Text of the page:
“Manorexics” Among Us: Why the Body Positivity Movement Needs to Include Men

“Are you manorexic, or something?”

That used to be a go-to joke of mine when a guy friend or a boyfriend opted for a salad or didn’t finish his meal.

The implication, of course, is that the idea of an anorexic man was far-fetched and ridiculous, and therefore humourous. And the comment was usually met with a surprised laugh.

But, as I begin to realize, there’s actually nothing really funny about it.


Recent events – like the expansion of IMG models to include a plus-size men’s division, the Aerie #AerieMan campaign backlash and the dialogue it inspired, and a powerful post by Wentworth Miller on the ramifications of body shaming – got me thinking about an overdue conversation we need to have.

Plain and simple: Men need to be included in the body positivity movement.

From plus-sized models gracing the pages of Sports Illustrated and ads for major brands, to powerful social media campaigns that go viral, the powerful voices of the body positivity movement are offering a sense of empowerment to females around the world. But men have remained invisibly absent from the conversation.

Many men care as much about their appearance as females do, feeling the same pressures to look a certain way. Not to mention, I know a few who have suffered from some sort of eating disorder – from bulimia (a disorder typically associated with females) to excessive exercise and an ironically unhealthy obsession with the mirror and publications like Men’s Health. 

Let’s not forget that, despite a mass embrace of the “dad bod,” men are also bombarded with images of ideals about what sexy is supposed to look like. Going bald isn’t sexy, they’re told in ads for thickening hair treatments. Young ripped guys like Zac Efron and Justin Bieber continue to dominate news feeds. The chiseled, lean, tall, and hairless models on the cover of magazines don’t help the cause either. Though the focus has been on females, insecurities don’t discriminate between the sexes.

“Maybe you want some sort of ripped Abercrombie model with a hairless chest,” a guy once said to me in a discussion about our insecurities in dating one another (and no, I don’t. Chest hair is the best hair). “I worry about those things too,” he said.

This week I joined a group of fellow forward-thinking females for an estrogen-filled pre-work breakfast for the launch of a new book by a Toronto psychotherapist. Called Food, Sex, & You, it explores the relationship between food, body image, and sex. When the conversation turned to sex and how our own body image affects how we feel and behave during sex, the general consensus was that (in heterosexual sex) guys actually aren’t paying attention to things like an additional few pounds around your belly or a little cellulite and are more fixated on the fact that they have a naked female in their bed in the first place.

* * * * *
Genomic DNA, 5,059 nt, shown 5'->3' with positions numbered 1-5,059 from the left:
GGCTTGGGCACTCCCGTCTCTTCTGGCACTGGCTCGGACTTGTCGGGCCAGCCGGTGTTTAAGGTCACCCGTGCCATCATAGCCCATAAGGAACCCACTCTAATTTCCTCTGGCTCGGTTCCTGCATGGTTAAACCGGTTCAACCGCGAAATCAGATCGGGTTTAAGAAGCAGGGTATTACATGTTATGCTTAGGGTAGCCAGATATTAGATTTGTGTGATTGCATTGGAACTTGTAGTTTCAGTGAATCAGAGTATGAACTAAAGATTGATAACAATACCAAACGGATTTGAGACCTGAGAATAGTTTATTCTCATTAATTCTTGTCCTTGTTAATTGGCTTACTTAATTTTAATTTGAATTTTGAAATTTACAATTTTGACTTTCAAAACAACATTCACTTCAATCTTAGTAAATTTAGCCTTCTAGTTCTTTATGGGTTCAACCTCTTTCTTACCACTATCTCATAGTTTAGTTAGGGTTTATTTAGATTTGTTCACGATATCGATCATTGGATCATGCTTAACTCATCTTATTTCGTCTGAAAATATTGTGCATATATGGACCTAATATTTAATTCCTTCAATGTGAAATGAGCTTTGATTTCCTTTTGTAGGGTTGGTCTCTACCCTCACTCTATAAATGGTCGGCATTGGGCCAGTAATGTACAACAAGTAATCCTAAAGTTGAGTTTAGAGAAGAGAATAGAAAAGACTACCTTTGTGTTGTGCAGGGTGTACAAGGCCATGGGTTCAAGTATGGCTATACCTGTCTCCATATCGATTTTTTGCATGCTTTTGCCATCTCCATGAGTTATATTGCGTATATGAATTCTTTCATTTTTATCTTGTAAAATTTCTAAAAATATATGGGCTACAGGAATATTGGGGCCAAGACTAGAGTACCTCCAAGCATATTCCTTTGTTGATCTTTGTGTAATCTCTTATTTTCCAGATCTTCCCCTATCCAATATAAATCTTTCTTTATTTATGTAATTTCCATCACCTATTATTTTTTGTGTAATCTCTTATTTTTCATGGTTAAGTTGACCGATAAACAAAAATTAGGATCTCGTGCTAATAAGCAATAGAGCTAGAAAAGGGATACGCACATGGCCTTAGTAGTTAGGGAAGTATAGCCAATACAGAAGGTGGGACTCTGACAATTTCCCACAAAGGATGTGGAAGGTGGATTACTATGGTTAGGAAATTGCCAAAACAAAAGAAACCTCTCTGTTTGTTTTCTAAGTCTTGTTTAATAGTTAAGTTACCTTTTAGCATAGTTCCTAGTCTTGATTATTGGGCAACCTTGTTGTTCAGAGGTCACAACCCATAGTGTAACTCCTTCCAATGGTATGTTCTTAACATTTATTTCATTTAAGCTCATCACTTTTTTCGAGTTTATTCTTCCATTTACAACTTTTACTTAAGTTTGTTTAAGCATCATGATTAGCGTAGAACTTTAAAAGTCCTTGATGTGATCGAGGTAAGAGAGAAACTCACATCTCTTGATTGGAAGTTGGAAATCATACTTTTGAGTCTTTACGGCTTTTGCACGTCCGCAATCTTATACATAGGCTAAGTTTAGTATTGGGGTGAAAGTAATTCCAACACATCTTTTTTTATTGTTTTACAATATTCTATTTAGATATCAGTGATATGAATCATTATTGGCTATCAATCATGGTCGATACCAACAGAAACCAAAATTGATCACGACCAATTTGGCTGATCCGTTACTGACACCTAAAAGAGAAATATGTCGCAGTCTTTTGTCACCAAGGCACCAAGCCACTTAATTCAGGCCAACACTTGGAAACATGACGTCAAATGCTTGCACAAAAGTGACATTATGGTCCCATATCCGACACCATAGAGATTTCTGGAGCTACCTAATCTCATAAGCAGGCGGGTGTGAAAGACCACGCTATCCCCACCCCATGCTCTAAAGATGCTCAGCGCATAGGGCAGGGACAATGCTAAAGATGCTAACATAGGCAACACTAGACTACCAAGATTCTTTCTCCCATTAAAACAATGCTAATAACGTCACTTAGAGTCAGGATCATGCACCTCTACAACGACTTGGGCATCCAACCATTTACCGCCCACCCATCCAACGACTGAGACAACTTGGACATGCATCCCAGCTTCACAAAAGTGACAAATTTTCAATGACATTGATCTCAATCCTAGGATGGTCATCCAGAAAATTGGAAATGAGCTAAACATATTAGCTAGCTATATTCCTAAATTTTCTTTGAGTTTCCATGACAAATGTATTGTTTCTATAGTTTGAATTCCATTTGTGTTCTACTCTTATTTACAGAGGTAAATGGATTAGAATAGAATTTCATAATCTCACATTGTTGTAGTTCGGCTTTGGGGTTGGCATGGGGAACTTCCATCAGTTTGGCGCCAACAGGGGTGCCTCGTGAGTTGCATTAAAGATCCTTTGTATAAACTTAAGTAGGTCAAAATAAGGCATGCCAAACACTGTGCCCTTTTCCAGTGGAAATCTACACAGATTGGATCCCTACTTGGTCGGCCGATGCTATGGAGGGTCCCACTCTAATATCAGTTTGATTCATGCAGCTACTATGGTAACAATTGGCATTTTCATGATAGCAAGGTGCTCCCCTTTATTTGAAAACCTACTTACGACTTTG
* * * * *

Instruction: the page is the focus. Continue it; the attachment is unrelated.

In reflection, I agreed – in all but one situation. I dated a guy once who very apparently had a thing for skinny girls – the skinnier the better. There would be times when I didn’t want him to see me naked because I knew he’d most definitely notice if he had a little extra of me to grab onto.

He would be the first to tell me if I had put on a few pounds, if an article of clothing wasn’t fitting right (including a loathed bikini that gave me “boob fat” between my breasts and shoulders), or if I was slacking at the gym. And it started to take a serious toll on both my self-esteem and my body.

The skinnier I got, the better he told me I looked.

I realize now that this was likely a result of his own issues with food and personal insecurities, the latter of which are now glaringly obvious years later.

We not only need to start a dialogue so that men can get the help that they need, but also so they can stop imposing these ideas on their girlfriends and wives who are already bombarded with societal pressure when it comes to physical appearance. As much as the body positivity movement is empowering females around the world to embrace their bodies, it also comes at a time when an obsession with appearance – from perfectly edited social media shots to things like hair extensions, eyelash extensions, Botox, and fillers – are at an all-time high. It’s difficult for men to jump on board with the movement if they’re struggling themselves. 

Here’s the thing: Eating disorders are a mental illness. Of course, we also live in a society with pre-conceived notions of things like anorexia and bulimia to be female-associated. Though we’ve made serious strides to erode the long-held stigma surrounding mental illness, it still persists. It’s tough enough for a female to “come out” with her body image issues despite their prevalence (when asked if anyone had experienced an eating disorder or known someone who had, all the females at the breakfast raised their hand), let alone for a male to admit he has an eating disorder. Including men in the body positivity movement would help to break down this stigma.

If you still don’t think it’s necessary, consider the stats: Recent studies suggest that 25 per cent of eating disorder cases in Canada occur in young boys and men. So, yeah, it’s time.